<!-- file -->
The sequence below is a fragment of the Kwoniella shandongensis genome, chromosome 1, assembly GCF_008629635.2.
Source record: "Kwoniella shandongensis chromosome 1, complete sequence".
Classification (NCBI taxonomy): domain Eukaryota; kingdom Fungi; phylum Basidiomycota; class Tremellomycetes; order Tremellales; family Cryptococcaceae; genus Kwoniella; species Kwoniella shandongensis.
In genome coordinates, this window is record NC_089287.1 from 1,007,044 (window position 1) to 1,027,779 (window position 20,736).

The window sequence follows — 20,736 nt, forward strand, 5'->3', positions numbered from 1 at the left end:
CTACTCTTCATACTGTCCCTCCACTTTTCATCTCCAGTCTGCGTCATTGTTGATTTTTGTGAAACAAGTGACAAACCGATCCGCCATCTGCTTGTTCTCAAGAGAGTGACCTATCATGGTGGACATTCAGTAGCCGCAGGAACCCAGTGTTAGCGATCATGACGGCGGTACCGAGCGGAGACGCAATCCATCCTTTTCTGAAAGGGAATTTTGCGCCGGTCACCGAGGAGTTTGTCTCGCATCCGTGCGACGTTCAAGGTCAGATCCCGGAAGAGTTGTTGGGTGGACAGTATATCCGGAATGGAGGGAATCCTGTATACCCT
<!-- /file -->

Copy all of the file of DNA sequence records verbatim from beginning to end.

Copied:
The sequence below is a fragment of the Kwoniella shandongensis genome, chromosome 1, assembly GCF_008629635.2.
Source record: "Kwoniella shandongensis chromosome 1, complete sequence".
Classification (NCBI taxonomy): domain Eukaryota; kingdom Fungi; phylum Basidiomycota; class Tremellomycetes; order Tremellales; family Cryptococcaceae; genus Kwoniella; species Kwoniella shandongensis.
In genome coordinates, this window is record NC_089287.1 from 1,007,044 (window position 1) to 1,027,779 (window position 20,736).

The window sequence follows — 20,736 nt, forward strand, 5'->3', positions numbered from 1 at the left end:
CTACTCTTCATACTGTCCCTCCACTTTTCATCTCCAGTCTGCGTCATTGTTGATTTTTGTGAAACAAGTGACAAACCGATCCGCCATCTGCTTGTTCTCAAGAGAGTGACCTATCATGGTGGACATTCAGTAGCCGCAGGAACCCAGTGTTAGCGATCATGACGGCGGTACCGAGCGGAGACGCAATCCATCCTTTTCTGAAAGGGAATTTTGCGCCGGTCACCGAGGAGTTTGTCTCGCATCCGTGCGACGTTCAAGGTCAGATCCCGGAAGAGTTGTTGGGTGGACAGTATATCCGGAATGGAGGGAATCCTGTATACCCT